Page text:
I very much value this book, where 'existentialist humanist' psychotherapist Yalom explores the belief that it is the awareness of our own mortality, and the mortality of all around us, which is at the root of much of our deepest insecurities and anxieties. It is this which he looks to explore rather than the more day to day, personality based concerns which may be brought to the therapeutic encounter.
Two major strands which I found intensely moving in this book. Firstly Yalom's willingness to be deeply honest, personal and authetic with his clients, rather than taking a god-like position assuming his own rightness. This leads to his willingness to share of himself with clients. This is something which can be seen as a bit of a no-no, in some schools, as of course the session is for and about the client, not the therapist, although of course the relationship between the two is crucial. However, if in therapy the client is always the one who is vulnerable, and the therapist never, it could be said there is an inauthenticity going on. Yalom is willing - WHERE THIS WILL BE OF USE FOR THE CLIENT - to reveal his own messy humanity. Willing to admit his wrongness. Willing to admit his difference and the client's difference.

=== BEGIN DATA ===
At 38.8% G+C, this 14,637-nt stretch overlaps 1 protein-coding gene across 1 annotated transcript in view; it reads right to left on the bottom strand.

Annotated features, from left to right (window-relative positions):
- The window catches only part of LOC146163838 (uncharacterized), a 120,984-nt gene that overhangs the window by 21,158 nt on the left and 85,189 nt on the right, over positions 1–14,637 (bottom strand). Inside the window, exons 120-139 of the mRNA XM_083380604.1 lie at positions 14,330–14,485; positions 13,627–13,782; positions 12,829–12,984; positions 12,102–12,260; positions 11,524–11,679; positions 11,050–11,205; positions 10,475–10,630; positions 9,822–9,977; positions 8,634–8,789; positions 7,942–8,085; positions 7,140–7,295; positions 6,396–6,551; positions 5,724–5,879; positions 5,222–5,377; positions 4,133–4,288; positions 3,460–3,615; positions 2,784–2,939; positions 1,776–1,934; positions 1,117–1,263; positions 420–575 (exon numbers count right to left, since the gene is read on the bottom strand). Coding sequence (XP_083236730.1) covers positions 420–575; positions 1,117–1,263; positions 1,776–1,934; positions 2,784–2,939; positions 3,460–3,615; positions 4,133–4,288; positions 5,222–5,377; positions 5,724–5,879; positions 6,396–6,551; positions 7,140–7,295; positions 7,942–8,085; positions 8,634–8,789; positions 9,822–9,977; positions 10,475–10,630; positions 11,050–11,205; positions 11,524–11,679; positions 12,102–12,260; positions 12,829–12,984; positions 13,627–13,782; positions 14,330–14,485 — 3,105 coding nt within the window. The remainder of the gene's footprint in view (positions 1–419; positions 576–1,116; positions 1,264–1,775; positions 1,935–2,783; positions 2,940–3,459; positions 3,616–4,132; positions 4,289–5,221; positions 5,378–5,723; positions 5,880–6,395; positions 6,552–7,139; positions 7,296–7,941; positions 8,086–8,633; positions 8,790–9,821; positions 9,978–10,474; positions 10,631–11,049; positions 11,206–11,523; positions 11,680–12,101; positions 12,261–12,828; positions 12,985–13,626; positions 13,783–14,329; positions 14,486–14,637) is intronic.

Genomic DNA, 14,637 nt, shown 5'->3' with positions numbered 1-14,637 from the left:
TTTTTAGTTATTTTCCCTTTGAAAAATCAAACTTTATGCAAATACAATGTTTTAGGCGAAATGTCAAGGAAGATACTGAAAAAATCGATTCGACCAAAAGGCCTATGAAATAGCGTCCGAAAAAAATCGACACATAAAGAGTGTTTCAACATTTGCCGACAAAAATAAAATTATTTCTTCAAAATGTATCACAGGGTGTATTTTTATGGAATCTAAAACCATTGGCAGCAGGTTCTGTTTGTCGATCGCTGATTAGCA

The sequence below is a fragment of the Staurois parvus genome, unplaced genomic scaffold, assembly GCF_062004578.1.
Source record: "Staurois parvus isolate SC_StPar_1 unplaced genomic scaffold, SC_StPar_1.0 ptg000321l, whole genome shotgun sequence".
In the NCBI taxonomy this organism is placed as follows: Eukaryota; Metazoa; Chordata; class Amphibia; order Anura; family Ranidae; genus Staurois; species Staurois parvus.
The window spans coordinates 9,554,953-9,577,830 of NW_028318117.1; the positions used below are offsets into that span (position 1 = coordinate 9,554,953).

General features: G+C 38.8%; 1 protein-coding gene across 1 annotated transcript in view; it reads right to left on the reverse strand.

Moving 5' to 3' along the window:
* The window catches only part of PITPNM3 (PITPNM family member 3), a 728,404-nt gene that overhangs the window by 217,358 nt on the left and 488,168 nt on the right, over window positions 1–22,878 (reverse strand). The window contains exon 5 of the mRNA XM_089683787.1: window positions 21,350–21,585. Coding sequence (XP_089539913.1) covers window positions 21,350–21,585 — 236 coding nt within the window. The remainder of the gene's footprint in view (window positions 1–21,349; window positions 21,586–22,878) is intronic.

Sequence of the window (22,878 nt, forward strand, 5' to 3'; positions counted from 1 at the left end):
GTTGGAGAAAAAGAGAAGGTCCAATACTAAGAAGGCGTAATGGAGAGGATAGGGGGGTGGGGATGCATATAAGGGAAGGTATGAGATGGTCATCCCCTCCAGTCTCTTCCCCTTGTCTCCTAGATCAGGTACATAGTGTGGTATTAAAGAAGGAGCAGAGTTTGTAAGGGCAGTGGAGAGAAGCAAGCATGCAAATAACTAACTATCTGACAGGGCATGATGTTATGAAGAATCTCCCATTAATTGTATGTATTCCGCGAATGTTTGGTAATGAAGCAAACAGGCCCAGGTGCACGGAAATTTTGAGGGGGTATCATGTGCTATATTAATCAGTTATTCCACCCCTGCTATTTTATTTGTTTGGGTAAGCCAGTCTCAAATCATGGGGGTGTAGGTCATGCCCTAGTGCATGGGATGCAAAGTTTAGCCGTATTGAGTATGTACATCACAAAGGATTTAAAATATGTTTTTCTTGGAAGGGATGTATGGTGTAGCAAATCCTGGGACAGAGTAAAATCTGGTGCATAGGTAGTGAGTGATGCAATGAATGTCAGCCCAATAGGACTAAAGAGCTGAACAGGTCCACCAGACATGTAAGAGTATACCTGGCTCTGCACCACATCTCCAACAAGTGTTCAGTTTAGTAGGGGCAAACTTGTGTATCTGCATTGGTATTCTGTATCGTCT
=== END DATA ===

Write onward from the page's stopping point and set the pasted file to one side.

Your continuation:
Secondly, and carrying on from the last sentence - I was particularly moved by his recounting of sessions with someone who had strong, what Yalom terms - 'paranormal beliefs' Yalom is an atheist, and expresses his disbelief in what might be thought 'New Age' thinking. Through his recognition and respect for the human being in his treatment room, he was able to acknowledge that the client's beliefs were not ones he could share, but deeply recognise the health, not just the pathology, that caused his client to hold those beliefs. In other words, Yalom can work with paradox.
He is also a humane, warm and tender writer, able to communicate ideas with coherence and with clarity. The book feels like someone having a conversation with you, not someone preaching at you